Using annular rings and quadrants to clip polygons representing tropical cyclone rain shields in a GIS
Corene J. Matyas, Univ. of Florida, Gainesville, FL
One technique that researchers employ to investigate the rainfall patterns of tropical cyclones (TCs) is to divide the storm into sections using quadrants and annular rings surrounding the storm's circulation center. This study utilizes a GIS to perform this task. Base reflectivity radar returns from 13 U.S. landfalling TCs are georeferenced and imported into a GIS in hourly intervals. After merging returns from adjoining stations into one composite, these point data are interpolated to create polygon shapes. The perimeters of these shapes are defined by the 20 dBZ contour interval. The center of circulation of each TC at each observation time is then buffered with eight rings spaced 50 km apart. These rings are used to clip the polygon shapes. Radial lines emanating from the circulation center divide the polygon shapes into quadrants based on the direction of storm motion. The percentage of area occupied by polygons within each ring and quadrant is recorded. These data are examined to determine if a relationship exists among the spatial extent of precipitation in the inner, middle, and outer regions of the TCs and to track changes in the post-landfall precipitation distribution. As TCs can produce precipitation that is asymmetrical to their track, the distribution of precipitation among the quadrants is also examined. The TCs analyzed in this study encounter a variety of conditions that alter their post-landfall precipitation distribution (e.g., extratropical transition, mountainous terrain) and the effects of these conditions are apparent in plots depicting changes in the spatial distribution of precipitation over time for each TC.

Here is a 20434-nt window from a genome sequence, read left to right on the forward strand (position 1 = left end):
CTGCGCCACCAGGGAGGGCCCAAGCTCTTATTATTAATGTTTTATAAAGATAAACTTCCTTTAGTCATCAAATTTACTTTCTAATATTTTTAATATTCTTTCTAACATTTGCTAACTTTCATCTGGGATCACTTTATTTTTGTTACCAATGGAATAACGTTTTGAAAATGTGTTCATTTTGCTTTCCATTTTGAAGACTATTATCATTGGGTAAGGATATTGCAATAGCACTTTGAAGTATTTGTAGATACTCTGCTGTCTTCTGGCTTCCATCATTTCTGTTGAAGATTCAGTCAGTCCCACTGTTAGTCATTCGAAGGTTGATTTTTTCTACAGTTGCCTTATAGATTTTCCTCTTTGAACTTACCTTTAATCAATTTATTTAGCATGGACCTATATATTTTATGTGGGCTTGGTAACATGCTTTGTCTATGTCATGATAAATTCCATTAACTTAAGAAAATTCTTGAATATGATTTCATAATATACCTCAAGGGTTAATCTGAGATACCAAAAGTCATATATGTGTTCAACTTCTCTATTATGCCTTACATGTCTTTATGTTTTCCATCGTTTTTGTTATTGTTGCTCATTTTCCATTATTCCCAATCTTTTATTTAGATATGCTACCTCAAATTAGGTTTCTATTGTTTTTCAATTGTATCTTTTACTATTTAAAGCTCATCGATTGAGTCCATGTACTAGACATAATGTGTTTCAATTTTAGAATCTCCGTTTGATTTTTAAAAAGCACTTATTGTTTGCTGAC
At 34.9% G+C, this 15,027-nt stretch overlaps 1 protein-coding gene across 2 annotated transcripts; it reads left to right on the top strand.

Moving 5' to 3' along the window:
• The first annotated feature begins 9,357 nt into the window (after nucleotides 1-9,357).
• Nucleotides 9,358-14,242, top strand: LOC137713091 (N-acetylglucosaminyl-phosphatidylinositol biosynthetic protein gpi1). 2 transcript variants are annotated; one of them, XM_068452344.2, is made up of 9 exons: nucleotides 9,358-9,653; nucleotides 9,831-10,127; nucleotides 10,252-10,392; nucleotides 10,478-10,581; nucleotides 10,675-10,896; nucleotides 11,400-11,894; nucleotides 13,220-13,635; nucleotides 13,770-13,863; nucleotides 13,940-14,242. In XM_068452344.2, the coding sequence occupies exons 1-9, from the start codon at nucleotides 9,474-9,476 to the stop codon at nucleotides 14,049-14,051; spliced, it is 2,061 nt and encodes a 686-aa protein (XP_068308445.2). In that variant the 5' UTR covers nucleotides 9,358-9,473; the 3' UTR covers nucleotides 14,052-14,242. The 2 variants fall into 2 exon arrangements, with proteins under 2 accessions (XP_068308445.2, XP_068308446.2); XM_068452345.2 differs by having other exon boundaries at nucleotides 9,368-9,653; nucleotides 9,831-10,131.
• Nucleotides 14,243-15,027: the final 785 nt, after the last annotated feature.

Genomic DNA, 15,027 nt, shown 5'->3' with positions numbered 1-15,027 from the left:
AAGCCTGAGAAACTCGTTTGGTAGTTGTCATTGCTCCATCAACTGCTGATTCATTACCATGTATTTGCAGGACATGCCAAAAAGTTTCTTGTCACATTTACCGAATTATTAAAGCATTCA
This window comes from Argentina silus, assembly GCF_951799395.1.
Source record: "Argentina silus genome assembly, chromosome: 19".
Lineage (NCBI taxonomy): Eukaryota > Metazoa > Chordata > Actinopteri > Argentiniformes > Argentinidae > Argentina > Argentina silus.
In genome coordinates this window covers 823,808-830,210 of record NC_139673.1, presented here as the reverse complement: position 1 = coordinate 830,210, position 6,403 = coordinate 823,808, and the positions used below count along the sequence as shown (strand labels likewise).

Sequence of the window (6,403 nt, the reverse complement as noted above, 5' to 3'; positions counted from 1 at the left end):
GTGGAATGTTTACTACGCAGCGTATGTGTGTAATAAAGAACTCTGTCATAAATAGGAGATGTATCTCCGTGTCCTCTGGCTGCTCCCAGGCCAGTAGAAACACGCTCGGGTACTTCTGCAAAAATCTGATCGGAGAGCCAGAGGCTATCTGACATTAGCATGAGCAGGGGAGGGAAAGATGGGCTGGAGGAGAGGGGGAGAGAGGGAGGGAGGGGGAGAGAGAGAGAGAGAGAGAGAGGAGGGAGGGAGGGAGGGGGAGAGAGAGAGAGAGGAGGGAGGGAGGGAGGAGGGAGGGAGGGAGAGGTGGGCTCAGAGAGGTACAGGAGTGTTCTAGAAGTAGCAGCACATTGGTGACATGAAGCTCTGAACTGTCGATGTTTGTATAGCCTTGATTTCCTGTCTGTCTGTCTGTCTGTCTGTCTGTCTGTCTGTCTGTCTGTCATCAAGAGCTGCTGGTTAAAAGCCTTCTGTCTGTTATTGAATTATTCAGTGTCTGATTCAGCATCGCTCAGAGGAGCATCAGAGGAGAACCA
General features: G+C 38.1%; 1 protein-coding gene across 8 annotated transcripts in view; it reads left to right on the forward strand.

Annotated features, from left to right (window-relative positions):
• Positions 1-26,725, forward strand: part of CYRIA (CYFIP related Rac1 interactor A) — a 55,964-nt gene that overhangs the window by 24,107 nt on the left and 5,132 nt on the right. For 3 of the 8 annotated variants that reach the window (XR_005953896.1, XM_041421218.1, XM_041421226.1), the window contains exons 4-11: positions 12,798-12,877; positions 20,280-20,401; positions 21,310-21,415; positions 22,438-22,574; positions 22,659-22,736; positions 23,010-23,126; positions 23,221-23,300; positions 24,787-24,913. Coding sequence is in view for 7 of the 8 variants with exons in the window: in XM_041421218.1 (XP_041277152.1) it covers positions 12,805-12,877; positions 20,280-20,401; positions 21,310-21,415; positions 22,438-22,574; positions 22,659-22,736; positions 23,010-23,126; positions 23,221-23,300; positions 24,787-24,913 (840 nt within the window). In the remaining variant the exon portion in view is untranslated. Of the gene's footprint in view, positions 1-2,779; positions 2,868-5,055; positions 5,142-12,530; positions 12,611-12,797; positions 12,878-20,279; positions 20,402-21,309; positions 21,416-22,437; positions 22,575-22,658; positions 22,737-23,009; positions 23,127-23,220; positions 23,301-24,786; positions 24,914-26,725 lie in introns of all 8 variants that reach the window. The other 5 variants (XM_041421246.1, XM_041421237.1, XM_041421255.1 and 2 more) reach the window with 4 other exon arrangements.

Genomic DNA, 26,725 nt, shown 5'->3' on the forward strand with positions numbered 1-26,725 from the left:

Extended Abstract (228K)
Poster Session 1, IIPS Poster Session I
Monday, 30 January 2006, 2:30 PM-4:00 PM, Exhibit Hall A2
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